The hotel at Sandown was comfortable. In the dining room we were served by a waitress who moved so fast I am sure her feet only skimmed the floor. We certainly noticed the difference on her day off!
Friday dawned bright and sunny and where better for Hardy Planters to start tour than a nursery? Eddington Nursery was stocked with a good range of well grown plants in tidy and weed free sales areas. Then on to see more of St Helens.
We split into two groups for the next gardens. One was mostly wild flowers with the accent on wildlife. At the next garden ‘West Meads’ field grasses and wild flowers ringed the neat lawn that surrounded the beds and terrace. The beds were full of well grown plants and gnarled fruit trees playing host to clematis and roses. The terrace with pots of half hardy’s and seats gave a view of the gentle hills.
Victoria and Albert’s country cottage-that is Osborn House- was our next stop. We all went our different ways and had a very pleasant afternoon visiting the house or the beach or Swiss Cottage. I went round the house (after a good lunch) and I can understand why the next generation gave it to the nation!
Saturday was just as sunny and even warmer as we were driven to Carisbrooke. The first garden called Meadowsweet is a garden of gentle surprises, created from a field by the current owner. The arbour made of four saplings with a clematis on one side and a rose opposite does away with rusty metal and rotting wood! The very natural looking gap in the hedge became a window onto the fields beyond when viewed from the terrace. A ‘wild’ orchard and pond had been added recently to extend the garden.
Badminton was our next garden reached by a very steep path; the ‘bad walkers’ were taken by the owner in his car thankfully. The garden had beds around the house with interesting plants and mature trees on a site that sloped down to a stream occupied by a pair of mallards. One large fir tree had recently been felled and the bed around it was in transition from shady site to full sun.
Back up the path for some (not as many as came down) the rest by larger car to visit Carisbrooke Castle. This has a large inner courtyard with a donkey sanctuary (and a treadmill), a museum and a recreated Edwardian garden designed by Chris Beardshaw. This walled area was originally made for Princess Beatrice who spent her summers here. All this is surrounded by battlements with good views.
The sun shone on us again on Sunday as our intrepid driver found Cranmore and then the garden at Highfield. Billed as a garden for all seasons, it certainly was. A woodland area with mature trees and beds edged with logs held the remains of spring bulbs & hellebores with foliage plants to keep up the interest. The garden sloped upward to a lawn and large flower beds- the shelter belt was cricket bat willows. The owner is the developer of ‘plastic wood’ and the terrace where we were served tea & coffee, had many chairs and tables and benches made from the product.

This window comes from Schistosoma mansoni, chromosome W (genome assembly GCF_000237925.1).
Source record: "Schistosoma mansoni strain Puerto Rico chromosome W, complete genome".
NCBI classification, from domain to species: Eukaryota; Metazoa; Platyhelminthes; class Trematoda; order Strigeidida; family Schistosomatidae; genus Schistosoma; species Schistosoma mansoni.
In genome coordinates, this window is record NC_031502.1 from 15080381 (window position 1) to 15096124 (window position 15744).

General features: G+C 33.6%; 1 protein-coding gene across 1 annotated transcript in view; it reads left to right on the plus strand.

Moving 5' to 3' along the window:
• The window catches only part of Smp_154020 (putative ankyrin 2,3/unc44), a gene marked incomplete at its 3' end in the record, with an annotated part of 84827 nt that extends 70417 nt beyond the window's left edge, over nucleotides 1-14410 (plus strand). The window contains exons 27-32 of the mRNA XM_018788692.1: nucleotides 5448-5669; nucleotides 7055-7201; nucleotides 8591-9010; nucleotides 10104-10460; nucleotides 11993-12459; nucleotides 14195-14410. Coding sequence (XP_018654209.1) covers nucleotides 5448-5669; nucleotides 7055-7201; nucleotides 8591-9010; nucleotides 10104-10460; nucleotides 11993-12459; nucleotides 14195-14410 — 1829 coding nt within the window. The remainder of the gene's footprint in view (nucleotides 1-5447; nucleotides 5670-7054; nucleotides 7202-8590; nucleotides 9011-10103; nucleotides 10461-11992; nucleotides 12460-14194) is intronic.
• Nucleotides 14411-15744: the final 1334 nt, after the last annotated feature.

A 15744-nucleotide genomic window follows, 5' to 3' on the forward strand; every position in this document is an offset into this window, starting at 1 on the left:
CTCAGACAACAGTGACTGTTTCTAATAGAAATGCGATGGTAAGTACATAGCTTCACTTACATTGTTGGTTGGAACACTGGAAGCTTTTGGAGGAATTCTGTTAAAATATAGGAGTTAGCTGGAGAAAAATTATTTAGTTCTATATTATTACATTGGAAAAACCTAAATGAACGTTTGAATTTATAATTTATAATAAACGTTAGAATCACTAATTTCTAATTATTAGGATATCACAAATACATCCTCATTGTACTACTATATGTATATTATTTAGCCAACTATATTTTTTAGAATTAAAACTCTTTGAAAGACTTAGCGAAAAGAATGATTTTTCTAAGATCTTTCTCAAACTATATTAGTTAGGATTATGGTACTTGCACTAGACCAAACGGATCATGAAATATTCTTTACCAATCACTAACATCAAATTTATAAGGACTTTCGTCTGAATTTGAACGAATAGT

Back down the narrow lane we came to Funakoski a garden being made from old nursery- old greenhouses large areas of concrete and a caravan was mentioned as having to be cleared. The results of a garden in progress were impressive with a wild area of trees and flowers the latest venture.
Ventnor Botanic Gardens was our next port of call. We had been warned that the garden was being restored and that was clearly the case, but being open to the public a few labels should not have been too difficult. The huge Echiums dominated the long border and were truly magnificent!
Monday and the sun still shone, how lucky could we be. Much organising of luggage and plants went on and then we were off to the ferry and the end of our island odyssey, and on to Hampshire.
We lunched at Brambridge Garden Centre and thence to Eastleigh and the garden at 53 Ladywood. The garden is made up of low raised beds surrounded by narrow gravel paths. It is surrounded by trees giving dappled shade. The planting is dense and interesting. The front garden is in full sun and had a lovely specimen of Mathiasella bupleiroides ‘Green Dream’. I have never seen this before (only read descriptions) and it really is a dream!
Just a couple of streets away was Breamore Close were the garden had evolved with changes in family life. Good plants in well-kept beds and a pergola displaying a wisteria to perfection – the tea and cake was good too! And so to the last leg of our journey and home.
Rowena and the subcommittee did us proud and the format of formal visits in the mornings and a place of interest (where we could get lunch) and then please ourselves was a brilliant idea, many thanks to all concerned.